We can enjoy a spectrum of great island talent Saturday when the Maui Arts & Cultural Center presents Na Hoku Hou Award Winners Concert, featuring the traditional and contemporary Hawaiian music of Mark Yamanaka and Kainani Kahaunaele, the swinging gypsy jazz of the Hot Club of Hulaville and the melodic rock of legendary band Kalapana.
Big island artist Mark Yamanaka swept the Na Hoku Hanohano Awards this year, winning Album of the Year, Male Vocalist, Most Promising Artist and Song of the Year (for "Kaleoonalani," composed for his young daughter). Kainani Kahaunaele won Haku Mele and Hawaiian Language Performance; Hot Club of Hulaville won Jazz Album of the Year; and Kalapana was honored with a Lifetime Achievement Award.
Mixing Hawaiian standards with newly composed Hawaiian language songs, Yamanaka's debut album, "Lei Pua Kenikeni," clearly impressed the Hawaii Academy of Recording Arts judges. Nominated for seven awards, he is only the third musician to win three major categories with a debut album, after Willie K in 1992 and Keali'i Reichel in 1995.
Known for his beautiful falsetto, Yamanaka is a student of kumu hula Johnny Lum Ho. He began playing music while attending intermediate school in Hilo, beginning with the ukulele and later teaching himself guitar. Soon after, he discovered a talent for falsetto.
His love for singing falsetto was inspired by the work of artists like Dennis Pavao, Gary Heleamau and Darren Benitez. "For me it was mimicking, trying to sound like that," he said in a Hawaii Public Radio interview. "Making the CD, I didn't consider winning any awards. I just wanted to get a CD out with good music, something I and my family could cherish."
Honored with the most nominations - eight for second album "Ohai Ula"- Kauai musician Kahaunaele has continued a winning streak since her debut CD, "Na'u 'Oe," which earned Female Vocalist of the Year, Most Promising Artist and Hawaiian Language Performance in 2004.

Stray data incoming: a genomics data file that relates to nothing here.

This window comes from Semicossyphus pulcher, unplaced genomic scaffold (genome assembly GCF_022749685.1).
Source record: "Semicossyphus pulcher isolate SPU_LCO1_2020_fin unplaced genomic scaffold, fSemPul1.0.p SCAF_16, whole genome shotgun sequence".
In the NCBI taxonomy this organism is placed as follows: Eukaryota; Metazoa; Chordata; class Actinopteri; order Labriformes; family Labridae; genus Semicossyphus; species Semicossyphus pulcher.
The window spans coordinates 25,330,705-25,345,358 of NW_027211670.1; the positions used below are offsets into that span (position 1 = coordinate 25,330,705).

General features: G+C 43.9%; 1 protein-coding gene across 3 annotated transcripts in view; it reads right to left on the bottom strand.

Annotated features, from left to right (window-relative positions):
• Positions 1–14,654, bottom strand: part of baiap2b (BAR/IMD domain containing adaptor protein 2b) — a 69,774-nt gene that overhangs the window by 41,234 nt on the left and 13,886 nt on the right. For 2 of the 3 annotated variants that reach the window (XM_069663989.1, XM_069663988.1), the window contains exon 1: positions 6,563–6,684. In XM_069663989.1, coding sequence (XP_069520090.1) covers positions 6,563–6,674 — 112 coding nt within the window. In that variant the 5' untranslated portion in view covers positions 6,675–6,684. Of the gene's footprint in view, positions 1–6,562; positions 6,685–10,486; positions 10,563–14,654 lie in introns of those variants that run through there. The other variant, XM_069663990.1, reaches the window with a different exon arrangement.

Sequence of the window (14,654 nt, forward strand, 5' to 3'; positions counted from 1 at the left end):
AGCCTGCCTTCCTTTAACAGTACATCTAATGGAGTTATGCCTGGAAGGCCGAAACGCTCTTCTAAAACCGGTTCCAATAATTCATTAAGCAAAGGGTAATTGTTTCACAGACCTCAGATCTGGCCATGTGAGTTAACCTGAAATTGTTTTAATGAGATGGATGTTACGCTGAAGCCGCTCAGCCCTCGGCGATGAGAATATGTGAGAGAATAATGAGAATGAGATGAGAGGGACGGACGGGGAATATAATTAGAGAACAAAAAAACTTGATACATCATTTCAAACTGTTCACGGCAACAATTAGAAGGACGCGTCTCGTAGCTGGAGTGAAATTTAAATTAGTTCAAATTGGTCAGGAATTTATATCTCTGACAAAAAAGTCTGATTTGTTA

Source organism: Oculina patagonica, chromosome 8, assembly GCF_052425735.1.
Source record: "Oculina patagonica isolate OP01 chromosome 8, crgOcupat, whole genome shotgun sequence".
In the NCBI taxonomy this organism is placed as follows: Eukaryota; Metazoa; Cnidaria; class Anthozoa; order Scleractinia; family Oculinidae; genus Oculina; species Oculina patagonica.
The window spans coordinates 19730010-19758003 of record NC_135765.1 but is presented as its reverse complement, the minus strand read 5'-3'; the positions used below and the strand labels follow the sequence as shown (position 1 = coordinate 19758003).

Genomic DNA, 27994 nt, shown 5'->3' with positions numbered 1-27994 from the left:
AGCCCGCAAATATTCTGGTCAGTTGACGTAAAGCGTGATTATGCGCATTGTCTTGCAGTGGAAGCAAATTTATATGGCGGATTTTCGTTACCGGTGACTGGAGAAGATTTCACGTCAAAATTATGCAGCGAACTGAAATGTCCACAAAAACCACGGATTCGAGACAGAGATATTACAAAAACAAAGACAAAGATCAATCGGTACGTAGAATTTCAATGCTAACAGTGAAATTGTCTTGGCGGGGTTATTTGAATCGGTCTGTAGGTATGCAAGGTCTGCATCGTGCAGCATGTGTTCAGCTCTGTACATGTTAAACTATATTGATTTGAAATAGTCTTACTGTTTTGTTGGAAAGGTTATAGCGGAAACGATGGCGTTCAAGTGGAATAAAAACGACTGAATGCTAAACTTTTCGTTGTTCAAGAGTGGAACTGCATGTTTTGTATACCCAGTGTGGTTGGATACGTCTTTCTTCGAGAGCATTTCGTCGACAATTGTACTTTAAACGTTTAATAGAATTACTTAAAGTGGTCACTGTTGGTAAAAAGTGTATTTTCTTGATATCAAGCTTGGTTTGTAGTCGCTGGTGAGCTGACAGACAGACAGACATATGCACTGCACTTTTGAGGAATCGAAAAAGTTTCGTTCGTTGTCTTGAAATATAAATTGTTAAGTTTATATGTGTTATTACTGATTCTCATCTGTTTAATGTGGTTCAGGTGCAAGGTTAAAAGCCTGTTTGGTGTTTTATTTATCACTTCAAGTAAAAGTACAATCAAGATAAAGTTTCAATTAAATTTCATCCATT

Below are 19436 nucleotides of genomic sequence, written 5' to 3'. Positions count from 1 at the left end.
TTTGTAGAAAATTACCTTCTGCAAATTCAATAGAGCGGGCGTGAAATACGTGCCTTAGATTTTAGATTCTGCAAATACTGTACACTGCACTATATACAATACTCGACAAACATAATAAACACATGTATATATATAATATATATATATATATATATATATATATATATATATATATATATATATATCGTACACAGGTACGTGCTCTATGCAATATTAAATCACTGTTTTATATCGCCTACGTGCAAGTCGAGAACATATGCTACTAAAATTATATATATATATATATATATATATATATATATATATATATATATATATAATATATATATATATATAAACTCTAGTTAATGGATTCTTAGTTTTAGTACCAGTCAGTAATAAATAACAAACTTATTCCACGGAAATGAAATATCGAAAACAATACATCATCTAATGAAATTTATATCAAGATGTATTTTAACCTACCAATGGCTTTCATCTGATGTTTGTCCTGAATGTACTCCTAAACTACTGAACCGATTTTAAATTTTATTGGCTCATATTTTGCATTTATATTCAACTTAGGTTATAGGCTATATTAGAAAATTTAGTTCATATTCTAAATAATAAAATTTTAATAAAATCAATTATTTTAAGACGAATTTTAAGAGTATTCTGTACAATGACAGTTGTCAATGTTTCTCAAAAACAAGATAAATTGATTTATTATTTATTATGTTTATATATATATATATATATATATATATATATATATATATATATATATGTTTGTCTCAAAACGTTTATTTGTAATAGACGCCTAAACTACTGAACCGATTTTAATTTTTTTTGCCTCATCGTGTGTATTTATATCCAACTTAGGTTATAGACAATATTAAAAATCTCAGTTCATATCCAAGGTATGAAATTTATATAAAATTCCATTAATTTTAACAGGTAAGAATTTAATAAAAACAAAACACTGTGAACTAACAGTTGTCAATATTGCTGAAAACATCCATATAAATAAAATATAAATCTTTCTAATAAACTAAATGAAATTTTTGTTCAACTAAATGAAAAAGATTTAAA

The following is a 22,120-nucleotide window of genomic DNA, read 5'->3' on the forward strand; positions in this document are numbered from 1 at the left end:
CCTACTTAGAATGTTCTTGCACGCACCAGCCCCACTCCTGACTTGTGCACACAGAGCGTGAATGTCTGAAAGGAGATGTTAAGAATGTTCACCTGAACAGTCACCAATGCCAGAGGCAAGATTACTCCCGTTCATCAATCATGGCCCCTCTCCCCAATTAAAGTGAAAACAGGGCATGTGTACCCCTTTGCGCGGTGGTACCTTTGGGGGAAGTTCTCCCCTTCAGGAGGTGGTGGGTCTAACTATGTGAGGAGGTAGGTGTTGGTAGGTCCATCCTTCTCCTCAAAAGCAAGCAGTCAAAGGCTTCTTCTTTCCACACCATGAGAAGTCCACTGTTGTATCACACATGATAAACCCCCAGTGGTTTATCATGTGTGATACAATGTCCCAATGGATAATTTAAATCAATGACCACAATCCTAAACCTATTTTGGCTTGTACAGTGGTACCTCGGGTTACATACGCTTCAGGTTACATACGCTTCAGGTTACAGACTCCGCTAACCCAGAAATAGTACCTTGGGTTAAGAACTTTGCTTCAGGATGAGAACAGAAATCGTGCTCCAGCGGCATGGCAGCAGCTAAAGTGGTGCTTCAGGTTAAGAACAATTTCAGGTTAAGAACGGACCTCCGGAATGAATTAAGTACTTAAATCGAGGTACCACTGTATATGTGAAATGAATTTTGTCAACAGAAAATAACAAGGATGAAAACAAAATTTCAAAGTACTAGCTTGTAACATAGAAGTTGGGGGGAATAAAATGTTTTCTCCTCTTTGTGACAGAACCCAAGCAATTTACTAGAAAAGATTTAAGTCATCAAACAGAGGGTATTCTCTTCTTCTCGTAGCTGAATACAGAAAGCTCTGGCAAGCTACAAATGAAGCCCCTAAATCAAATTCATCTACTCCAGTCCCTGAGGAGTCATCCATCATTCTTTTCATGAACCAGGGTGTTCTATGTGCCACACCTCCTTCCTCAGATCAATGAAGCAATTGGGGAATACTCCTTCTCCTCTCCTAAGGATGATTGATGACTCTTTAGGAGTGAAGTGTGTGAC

Born in rural Anahola and raised by her grandparents, she grew up surrounded by four generations of musical talent. Her love for Hawaiian music was infused at an early age, playing ukulele and singing in church and with the Kapa'a High School Show Choir.
While studying for a degree in Hawaiian Studies at University of Hawaii at Hilo, Kahaunaele started singing professionally and composing traditional songs as part of 'Aha P?nana Leo's pioneering Hawaiian language revitalization program.
Kahaunaele's proficiency in composing haku mele led to artists such as Weldon Kekauoha, Aaron Sala and Na Leo recording her songs, while a number of halau have danced to her music - including kumu hula Keali'i Reichel's Halau Ke'alaokamaile at Merrie Monarch in 2009.
Strikingly talented with a lovely voice, she crafts memorable contemporary Hawaiian music with subtle touches of jazz and pop. Supported by the Wish List Band, Kahaunaele composed nine of the songs on her latest CD.
"My passion is to perpetuate Hawaiian culture in a way that is more authentic and to promote Hawaiian language and Hawaiian composition," she said in an interview.
One of Hawaii's most popular groups, Kalapana was celebrated in May at a Lifetime Achievement Award ceremony at the Hawaii Convention Center, which also honored Maui brothers Ernest and Freddie Tavares.
Besides current members Malani Bilyeu, DJ Pratt, Kenji Sano and Gaylord Holomaila, the event also honored the late Mackey Feary, and former members Alvin Fejarang, Michael Paulo and Randy Aloya.
The seeds of Kalapana's long career were sown in 1973, when childhood friends David John (DJ) Pratt and Malani Bilyeu auditioned at the Rainbow Villa for the newly popular duo Cecilio and Kapono.
C&K encouraged the two musicians to form a band, and they then recruited Kirk Thompson and Mackey Feary. Settling on the name Kalapana, the group's popularity soon grew, and the release of their debut album cemented their reputation as hot island talent. Packed with memorable songs, which would become audience favorites, including "Nightbird," "Naturally" and "Kona Daze," the album sold more than 125,000 copies.
Within three years of their initial meeting, Kalapana had become so popular that they headlined at the Waikiki Shell, selling out three evenings before a record attendance of 25,000. At the close of the same year they joined C&K, performing before a crowd estimated at 30,000 at Aloha Stadium.